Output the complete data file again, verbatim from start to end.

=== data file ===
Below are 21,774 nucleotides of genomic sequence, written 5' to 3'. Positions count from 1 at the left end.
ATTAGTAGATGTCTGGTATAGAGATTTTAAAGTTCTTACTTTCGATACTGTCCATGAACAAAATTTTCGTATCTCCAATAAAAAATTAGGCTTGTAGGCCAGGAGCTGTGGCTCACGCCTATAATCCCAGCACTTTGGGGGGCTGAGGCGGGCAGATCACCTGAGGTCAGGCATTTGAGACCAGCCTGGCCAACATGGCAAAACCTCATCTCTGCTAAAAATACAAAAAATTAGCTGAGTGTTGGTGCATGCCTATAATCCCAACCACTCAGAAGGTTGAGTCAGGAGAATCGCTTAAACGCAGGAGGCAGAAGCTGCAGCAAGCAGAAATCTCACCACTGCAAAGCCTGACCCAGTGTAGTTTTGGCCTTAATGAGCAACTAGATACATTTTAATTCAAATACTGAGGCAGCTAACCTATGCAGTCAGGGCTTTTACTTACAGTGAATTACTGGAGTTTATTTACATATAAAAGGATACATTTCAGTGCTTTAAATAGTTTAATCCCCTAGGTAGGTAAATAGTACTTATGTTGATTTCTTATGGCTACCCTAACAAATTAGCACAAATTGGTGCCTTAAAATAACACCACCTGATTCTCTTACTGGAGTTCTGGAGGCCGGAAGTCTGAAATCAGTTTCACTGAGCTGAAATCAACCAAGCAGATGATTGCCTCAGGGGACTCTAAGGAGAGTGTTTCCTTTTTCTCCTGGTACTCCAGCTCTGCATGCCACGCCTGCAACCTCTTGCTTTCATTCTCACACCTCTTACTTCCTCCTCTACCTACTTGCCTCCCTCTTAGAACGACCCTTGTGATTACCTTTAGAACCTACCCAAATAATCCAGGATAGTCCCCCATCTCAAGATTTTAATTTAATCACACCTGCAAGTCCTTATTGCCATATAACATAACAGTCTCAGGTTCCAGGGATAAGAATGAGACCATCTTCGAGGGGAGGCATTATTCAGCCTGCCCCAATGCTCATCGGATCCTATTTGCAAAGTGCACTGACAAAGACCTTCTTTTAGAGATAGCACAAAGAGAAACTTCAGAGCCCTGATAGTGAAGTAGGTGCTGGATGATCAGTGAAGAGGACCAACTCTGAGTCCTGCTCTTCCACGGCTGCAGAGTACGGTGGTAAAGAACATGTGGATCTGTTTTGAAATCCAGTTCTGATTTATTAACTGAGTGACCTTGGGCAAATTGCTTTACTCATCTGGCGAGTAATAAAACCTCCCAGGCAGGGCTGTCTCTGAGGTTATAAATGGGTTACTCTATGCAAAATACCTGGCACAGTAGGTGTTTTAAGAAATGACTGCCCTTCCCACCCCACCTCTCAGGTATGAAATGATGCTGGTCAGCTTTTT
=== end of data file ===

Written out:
Below are 21,774 nucleotides of genomic sequence, written 5' to 3'. Positions count from 1 at the left end.
ATTAGTAGATGTCTGGTATAGAGATTTTAAAGTTCTTACTTTCGATACTGTCCATGAACAAAATTTTCGTATCTCCAATAAAAAATTAGGCTTGTAGGCCAGGAGCTGTGGCTCACGCCTATAATCCCAGCACTTTGGGGGGCTGAGGCGGGCAGATCACCTGAGGTCAGGCATTTGAGACCAGCCTGGCCAACATGGCAAAACCTCATCTCTGCTAAAAATACAAAAAATTAGCTGAGTGTTGGTGCATGCCTATAATCCCAACCACTCAGAAGGTTGAGTCAGGAGAATCGCTTAAACGCAGGAGGCAGAAGCTGCAGCAAGCAGAAATCTCACCACTGCAAAGCCTGACCCAGTGTAGTTTTGGCCTTAATGAGCAACTAGATACATTTTAATTCAAATACTGAGGCAGCTAACCTATGCAGTCAGGGCTTTTACTTACAGTGAATTACTGGAGTTTATTTACATATAAAAGGATACATTTCAGTGCTTTAAATAGTTTAATCCCCTAGGTAGGTAAATAGTACTTATGTTGATTTCTTATGGCTACCCTAACAAATTAGCACAAATTGGTGCCTTAAAATAACACCACCTGATTCTCTTACTGGAGTTCTGGAGGCCGGAAGTCTGAAATCAGTTTCACTGAGCTGAAATCAACCAAGCAGATGATTGCCTCAGGGGACTCTAAGGAGAGTGTTTCCTTTTTCTCCTGGTACTCCAGCTCTGCATGCCACGCCTGCAACCTCTTGCTTTCATTCTCACACCTCTTACTTCCTCCTCTACCTACTTGCCTCCCTCTTAGAACGACCCTTGTGATTACCTTTAGAACCTACCCAAATAATCCAGGATAGTCCCCCATCTCAAGATTTTAATTTAATCACACCTGCAAGTCCTTATTGCCATATAACATAACAGTCTCAGGTTCCAGGGATAAGAATGAGACCATCTTCGAGGGGAGGCATTATTCAGCCTGCCCCAATGCTCATCGGATCCTATTTGCAAAGTGCACTGACAAAGACCTTCTTTTAGAGATAGCACAAAGAGAAACTTCAGAGCCCTGATAGTGAAGTAGGTGCTGGATGATCAGTGAAGAGGACCAACTCTGAGTCCTGCTCTTCCACGGCTGCAGAGTACGGTGGTAAAGAACATGTGGATCTGTTTTGAAATCCAGTTCTGATTTATTAACTGAGTGACCTTGGGCAAATTGCTTTACTCATCTGGCGAGTAATAAAACCTCCCAGGCAGGGCTGTCTCTGAGGTTATAAATGGGTTACTCTATGCAAAATACCTGGCACAGTAGGTGTTTTAAGAAATGACTGCCCTTCCCACCCCACCTCTCAGGTATGAAATGATGCTGGTCAGCTTTTT